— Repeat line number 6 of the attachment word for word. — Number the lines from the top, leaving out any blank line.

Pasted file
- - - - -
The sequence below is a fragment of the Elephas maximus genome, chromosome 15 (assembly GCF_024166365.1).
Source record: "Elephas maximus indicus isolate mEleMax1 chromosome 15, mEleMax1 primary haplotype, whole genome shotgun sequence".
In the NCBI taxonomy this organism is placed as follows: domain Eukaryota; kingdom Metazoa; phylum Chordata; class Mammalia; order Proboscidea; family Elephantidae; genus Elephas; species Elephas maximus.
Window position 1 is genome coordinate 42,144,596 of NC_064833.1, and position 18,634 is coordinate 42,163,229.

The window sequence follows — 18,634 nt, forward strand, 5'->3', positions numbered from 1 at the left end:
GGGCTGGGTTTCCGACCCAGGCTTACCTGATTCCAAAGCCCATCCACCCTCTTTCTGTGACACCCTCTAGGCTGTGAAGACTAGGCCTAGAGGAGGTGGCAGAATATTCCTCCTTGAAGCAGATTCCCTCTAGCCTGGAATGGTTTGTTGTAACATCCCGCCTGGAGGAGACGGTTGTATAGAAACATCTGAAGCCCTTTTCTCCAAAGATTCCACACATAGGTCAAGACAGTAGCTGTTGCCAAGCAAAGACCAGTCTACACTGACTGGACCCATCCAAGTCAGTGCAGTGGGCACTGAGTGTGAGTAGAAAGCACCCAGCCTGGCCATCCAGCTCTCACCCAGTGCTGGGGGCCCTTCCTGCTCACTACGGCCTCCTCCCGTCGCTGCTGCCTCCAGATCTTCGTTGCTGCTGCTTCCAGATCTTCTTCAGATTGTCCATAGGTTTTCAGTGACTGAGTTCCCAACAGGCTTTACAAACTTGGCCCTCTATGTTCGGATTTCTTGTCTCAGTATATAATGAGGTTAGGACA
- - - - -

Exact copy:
GGGCTGGGTTTCCGACCCAGGCTTACCTGATTCCAAAGCCCATCCACCCTCTTTCTGTGACACCCTCTAGGCTGTGAAGACTAGGCCTAGAGGAGGTGGCAGAATATTCCTCCTTGAAGCAGATTCCCTCTAGCCTGGAATGGTTTGTTGTAACATCCCGCCTGGAGGAGACGGTTGTATAGAAACATCTGAAGCCCTTTTCTCCAAAGATTCCACACATAGGTCAAGACAGTAGCTGTTGCCAAGCAAAGACCAGTCTACACTGACTGGACCCATCCAAGTCAGTGCAGTGGGCACTGAGTGTGAGTAGAAAGCACCCAGCCTGGCCATCCAGCTCTCACCCAGTGCTGGGGGCCCTTCCTGCTCACTACGGCCTCCTCCCGTCGCTGCTGCCTCCAGATCTTCGTTGCTGCTGCTTCCAGATCTTCTTCAGATTGTCCATAGGTTTTCAGTGACTGAGTTCCCAACAGGCTTTACAAACTTGGCCCTCTATGTTCGGATTTCTTGTCTCAGTATATAATGAGGTTAGGACA